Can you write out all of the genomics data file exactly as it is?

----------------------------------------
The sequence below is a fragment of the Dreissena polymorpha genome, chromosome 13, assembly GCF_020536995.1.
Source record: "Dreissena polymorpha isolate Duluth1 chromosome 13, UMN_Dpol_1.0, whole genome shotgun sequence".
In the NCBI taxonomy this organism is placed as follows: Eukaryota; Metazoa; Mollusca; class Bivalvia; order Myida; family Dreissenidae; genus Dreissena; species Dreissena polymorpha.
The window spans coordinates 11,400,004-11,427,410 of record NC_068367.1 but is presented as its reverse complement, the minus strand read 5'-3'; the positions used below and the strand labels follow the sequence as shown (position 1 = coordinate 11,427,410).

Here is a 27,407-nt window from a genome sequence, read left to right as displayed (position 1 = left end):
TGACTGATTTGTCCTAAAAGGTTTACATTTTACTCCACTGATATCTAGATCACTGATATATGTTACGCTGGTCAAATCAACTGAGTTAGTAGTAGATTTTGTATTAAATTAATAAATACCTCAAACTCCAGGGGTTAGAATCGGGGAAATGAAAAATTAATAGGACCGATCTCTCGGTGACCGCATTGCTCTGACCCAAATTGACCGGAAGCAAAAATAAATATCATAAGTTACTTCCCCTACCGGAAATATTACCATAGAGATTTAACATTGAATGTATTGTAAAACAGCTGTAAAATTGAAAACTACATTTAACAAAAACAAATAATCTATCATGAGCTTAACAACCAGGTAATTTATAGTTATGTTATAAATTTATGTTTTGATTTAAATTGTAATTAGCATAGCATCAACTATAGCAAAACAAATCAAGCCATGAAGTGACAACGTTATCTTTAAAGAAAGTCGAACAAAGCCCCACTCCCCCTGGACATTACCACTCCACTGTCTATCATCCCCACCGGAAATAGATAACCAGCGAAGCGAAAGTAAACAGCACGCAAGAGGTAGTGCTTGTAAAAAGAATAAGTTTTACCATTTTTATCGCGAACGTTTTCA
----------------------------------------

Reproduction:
The sequence below is a fragment of the Dreissena polymorpha genome, chromosome 13, assembly GCF_020536995.1.
Source record: "Dreissena polymorpha isolate Duluth1 chromosome 13, UMN_Dpol_1.0, whole genome shotgun sequence".
In the NCBI taxonomy this organism is placed as follows: Eukaryota; Metazoa; Mollusca; class Bivalvia; order Myida; family Dreissenidae; genus Dreissena; species Dreissena polymorpha.
The window spans coordinates 11,400,004-11,427,410 of record NC_068367.1 but is presented as its reverse complement, the minus strand read 5'-3'; the positions used below and the strand labels follow the sequence as shown (position 1 = coordinate 11,427,410).

Here is a 27,407-nt window from a genome sequence, read left to right as displayed (position 1 = left end):
TGACTGATTTGTCCTAAAAGGTTTACATTTTACTCCACTGATATCTAGATCACTGATATATGTTACGCTGGTCAAATCAACTGAGTTAGTAGTAGATTTTGTATTAAATTAATAAATACCTCAAACTCCAGGGGTTAGAATCGGGGAAATGAAAAATTAATAGGACCGATCTCTCGGTGACCGCATTGCTCTGACCCAAATTGACCGGAAGCAAAAATAAATATCATAAGTTACTTCCCCTACCGGAAATATTACCATAGAGATTTAACATTGAATGTATTGTAAAACAGCTGTAAAATTGAAAACTACATTTAACAAAAACAAATAATCTATCATGAGCTTAACAACCAGGTAATTTATAGTTATGTTATAAATTTATGTTTTGATTTAAATTGTAATTAGCATAGCATCAACTATAGCAAAACAAATCAAGCCATGAAGTGACAACGTTATCTTTAAAGAAAGTCGAACAAAGCCCCACTCCCCCTGGACATTACCACTCCACTGTCTATCATCCCCACCGGAAATAGATAACCAGCGAAGCGAAAGTAAACAGCACGCAAGAGGTAGTGCTTGTAAAAAGAATAAGTTTTACCATTTTTATCGCGAACGTTTTCA